National Latino Leader? The Job is Open
By their own reckoning, Latinos1 living in the United States do not have a national leader. When asked in an open-ended question to name the person they consider “the most important Latino leader in the country today,” nearly two-thirds (64%) of Hispanic respondents said they did not know. An additional 10% said “no one.”
These findings emerge from the 2010 National Survey of Latinos, a bilingual national survey of 1,375 Hispanic adults conducted prior to this month’s mid-term elections by the Pew Hispanic Center, a project of the Pew Research Center.
The most frequently named individual was Sonia Sotomayor, appointed last year to the U.S. Supreme Court. Some 7% of respondents said she is the most important Latino leader in the country. U.S. Rep. Luis Gutierrez (D-Ill.) of Chicago is next at 5%. Los Angeles Mayor Antonio Villaraigosa draws 3%, and Jorge Ramos, an anchor on Noticiero Univision, the national evening news program on the Spanish-language television network Univision, drew 2%.
No one else was named by more than 1% of respondents in the 2010 National Survey of Latinos conducted August 17 through September 19, 2010, by landline and cellular telephone. The margin of error for the full sample is plus or minus 3.3 percentage points at the 95% confidence level. For a full description of the survey methodology, see Appendix A.
In the November 2, 2010 elections, three Hispanics, all of them Republican, were elected to top statewide offices: Marco Rubio won a U.S. Senate seat in Florida, Brian Sandoval was elected governor of Nevada, and Susana Martinez was elected governor of New Mexico.
The prominence of these offices conceivably could provide platforms from which any of the three could emerge as national Latino leaders, but to do so they would have to overcome some strong partisan head winds. Nationwide, Latinos supported Democratic candidates for the U.S. House this month by a wide margin, according to the National Election Pool’s national exit poll—continuing a pattern of strong Latino support for Democrats that has persisted in recent elections (Lopez, 2010).
At 47 million strong, Latinos are the nation’s largest minority group, constituting more than 15% of the U.S. population. As a group, they feel increasingly targeted by ethnic bias. More than six-in-ten (61%) say that discrimination against Latinos is “a major problem” that prevents members of their ethnic group from succeeding in America (Lopez, Morin and Taylor, 2010), up from 47% who felt this way in 2002 (Pew Hispanic Center, 2002).2
At various times in American history, groups that have felt aggrieved have rallied behind leaders who championed their cause—be it a Susan B. Anthony, who led the women’s suffrage movement in the late 19th century, or a Rev. Martin Luther King, Jr., who led the civil rights movement in the mid 20th century. From the 1960s through the 1980s, Cesar Chavez, co-founder of the United Farm Workers of America (UFW), played a similar role for Latinos, who at the time were a much smaller share of the U.S. population than they are now.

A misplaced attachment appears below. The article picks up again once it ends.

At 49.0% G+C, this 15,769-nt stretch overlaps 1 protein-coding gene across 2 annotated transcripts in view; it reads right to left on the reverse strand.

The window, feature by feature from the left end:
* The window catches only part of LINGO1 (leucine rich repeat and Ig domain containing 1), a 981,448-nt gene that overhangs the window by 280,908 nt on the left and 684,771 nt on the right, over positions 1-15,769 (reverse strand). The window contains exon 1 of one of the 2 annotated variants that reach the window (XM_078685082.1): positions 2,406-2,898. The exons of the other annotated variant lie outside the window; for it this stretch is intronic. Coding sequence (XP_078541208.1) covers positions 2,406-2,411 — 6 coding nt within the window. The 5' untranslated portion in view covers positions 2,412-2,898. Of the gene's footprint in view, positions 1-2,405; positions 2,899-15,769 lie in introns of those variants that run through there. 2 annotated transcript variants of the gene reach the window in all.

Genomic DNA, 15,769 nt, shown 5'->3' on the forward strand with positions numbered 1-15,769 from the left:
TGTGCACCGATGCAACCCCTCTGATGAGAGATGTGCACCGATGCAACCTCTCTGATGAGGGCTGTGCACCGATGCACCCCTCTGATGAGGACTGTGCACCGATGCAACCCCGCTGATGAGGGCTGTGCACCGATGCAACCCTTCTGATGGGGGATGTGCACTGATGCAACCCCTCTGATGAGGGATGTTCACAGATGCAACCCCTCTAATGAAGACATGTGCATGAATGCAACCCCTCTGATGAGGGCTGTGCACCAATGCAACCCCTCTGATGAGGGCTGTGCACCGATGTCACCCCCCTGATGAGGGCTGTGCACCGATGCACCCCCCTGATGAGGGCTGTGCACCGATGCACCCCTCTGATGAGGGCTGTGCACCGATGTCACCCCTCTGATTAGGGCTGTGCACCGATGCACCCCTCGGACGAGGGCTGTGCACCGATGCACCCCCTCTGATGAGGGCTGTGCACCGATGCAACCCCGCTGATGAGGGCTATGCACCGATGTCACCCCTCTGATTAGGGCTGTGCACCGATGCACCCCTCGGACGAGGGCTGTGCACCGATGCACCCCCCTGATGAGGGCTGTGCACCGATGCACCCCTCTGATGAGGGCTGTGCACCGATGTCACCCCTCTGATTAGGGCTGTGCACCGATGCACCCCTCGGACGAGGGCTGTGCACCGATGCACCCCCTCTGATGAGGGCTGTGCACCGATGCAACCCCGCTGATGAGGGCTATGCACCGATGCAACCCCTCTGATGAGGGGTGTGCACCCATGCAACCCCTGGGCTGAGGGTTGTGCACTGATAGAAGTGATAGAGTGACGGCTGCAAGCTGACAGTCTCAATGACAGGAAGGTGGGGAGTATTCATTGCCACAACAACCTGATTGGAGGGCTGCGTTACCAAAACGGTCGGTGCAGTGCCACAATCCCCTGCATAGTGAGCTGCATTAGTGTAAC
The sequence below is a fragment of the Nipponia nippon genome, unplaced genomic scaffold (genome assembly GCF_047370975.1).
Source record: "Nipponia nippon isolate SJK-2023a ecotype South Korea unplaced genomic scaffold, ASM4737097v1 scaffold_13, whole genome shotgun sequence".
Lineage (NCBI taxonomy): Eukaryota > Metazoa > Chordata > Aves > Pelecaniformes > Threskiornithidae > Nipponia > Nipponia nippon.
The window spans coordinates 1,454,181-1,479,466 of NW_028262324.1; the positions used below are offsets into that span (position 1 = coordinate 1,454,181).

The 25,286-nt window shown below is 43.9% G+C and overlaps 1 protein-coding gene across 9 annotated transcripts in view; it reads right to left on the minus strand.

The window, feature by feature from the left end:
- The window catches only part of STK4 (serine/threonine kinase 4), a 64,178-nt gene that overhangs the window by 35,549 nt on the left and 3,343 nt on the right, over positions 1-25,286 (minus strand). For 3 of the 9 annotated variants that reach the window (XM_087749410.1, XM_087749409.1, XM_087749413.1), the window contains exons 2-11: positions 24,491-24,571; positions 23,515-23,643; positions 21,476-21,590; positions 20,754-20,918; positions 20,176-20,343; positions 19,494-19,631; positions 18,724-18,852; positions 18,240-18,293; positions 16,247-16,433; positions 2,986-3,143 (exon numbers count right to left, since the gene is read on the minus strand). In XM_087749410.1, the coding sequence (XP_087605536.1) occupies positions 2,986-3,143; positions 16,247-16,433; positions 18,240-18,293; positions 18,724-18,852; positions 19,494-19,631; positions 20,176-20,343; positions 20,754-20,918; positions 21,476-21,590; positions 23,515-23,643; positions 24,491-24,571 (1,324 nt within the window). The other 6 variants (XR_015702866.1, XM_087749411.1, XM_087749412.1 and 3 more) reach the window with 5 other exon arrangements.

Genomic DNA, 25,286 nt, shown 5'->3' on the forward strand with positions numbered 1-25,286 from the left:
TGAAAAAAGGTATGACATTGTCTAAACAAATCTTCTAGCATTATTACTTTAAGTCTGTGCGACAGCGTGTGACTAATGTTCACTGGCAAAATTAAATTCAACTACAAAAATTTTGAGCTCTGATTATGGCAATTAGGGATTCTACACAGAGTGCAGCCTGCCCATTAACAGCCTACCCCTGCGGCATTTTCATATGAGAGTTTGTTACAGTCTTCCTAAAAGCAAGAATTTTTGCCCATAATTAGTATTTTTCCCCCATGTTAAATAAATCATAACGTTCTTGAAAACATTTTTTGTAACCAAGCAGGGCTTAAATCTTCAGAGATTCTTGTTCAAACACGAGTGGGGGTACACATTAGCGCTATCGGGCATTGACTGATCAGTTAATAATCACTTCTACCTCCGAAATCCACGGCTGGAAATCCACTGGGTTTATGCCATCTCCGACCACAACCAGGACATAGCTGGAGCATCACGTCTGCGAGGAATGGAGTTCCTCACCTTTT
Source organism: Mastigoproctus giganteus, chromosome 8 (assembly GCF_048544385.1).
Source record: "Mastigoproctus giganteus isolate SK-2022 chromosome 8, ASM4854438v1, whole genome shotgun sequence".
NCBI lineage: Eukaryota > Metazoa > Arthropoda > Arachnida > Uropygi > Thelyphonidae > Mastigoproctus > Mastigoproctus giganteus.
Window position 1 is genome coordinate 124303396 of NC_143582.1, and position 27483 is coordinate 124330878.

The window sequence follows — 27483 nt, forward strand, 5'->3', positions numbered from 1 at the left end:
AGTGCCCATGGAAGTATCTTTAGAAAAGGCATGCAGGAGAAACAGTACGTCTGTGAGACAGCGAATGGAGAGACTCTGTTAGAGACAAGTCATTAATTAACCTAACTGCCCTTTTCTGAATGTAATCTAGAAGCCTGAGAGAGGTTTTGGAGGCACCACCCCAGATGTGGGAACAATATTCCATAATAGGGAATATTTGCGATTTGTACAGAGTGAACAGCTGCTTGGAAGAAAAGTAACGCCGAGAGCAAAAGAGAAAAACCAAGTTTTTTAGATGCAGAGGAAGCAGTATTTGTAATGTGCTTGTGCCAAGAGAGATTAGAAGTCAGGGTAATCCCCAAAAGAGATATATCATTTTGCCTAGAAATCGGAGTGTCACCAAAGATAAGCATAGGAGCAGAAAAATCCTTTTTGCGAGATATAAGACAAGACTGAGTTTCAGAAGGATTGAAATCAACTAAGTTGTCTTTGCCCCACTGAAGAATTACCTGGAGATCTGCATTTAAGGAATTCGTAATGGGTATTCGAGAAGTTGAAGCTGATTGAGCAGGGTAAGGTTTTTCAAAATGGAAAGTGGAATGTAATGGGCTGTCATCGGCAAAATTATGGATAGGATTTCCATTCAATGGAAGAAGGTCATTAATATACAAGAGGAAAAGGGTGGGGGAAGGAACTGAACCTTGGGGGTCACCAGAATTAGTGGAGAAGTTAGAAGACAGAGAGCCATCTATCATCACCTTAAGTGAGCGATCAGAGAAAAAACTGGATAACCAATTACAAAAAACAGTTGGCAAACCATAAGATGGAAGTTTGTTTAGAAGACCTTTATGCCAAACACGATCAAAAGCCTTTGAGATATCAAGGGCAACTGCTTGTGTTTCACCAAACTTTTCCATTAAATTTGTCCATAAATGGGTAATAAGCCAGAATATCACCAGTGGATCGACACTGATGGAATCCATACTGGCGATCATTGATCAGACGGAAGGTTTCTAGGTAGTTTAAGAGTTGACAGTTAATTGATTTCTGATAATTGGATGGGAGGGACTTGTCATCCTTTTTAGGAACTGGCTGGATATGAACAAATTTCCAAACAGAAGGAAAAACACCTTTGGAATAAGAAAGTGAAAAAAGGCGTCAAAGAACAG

But there are often times when groups—be they ethnic, racial or political—do not have easily identifiable leaders. For example, in a national survey conducted after this month’s mid-term elections, when Republicans were asked who they think of as the leader of the Republican Party these days, 45% said they don’t know and 13% said that “nobody” leads the party (Pew Research Center for the People & the Press, 2010).
Today, not only are most Latinos unable to name anyone they consider a national leader, but many see divisions within the Latino community between the native-born and foreign-born. About half (45%) say they believe that immigrant Latinos and native-born Latinos are working together to achieve common political goals, but a nearly identical share (46%) say they do not believe these two groups are working together (Lopez, Morin and Taylor, 2010). Both the native born3 (who comprise 47% of the adult population of Latinos) and the foreign born (who comprise 53%) are also roughly equally divided on this question.
Prominent Latinos and Leadership
Names of Leaders Tested in the Survey
Sonia Sotomayor is an Associate Justice of the Supreme Court of the United States.
Jorge Ramos is an anchor on Univision’s Noticiero Univision, a national evening news show.
Antonio Villaraigosa is the mayor of Los Angeles, Calif.
U.S. Rep. Luis Gutierrez (D) represents Illinois’ 4th Congressional District. He currently serves as chair of the Democratic Caucus Immigration Task Force.
Dolores Huerta is co-founder of the United Farm Workers of America.
Bill Richardson is the governor of the state of New Mexico.
U.S. Rep. Raúl Grijalva (D) represents Arizona’s 7th Congressional District.
Janet Murguía is the President and Chief Executive Officer of the National Council of La Raza (NCLR), a Hispanic civil rights and advocacy organization.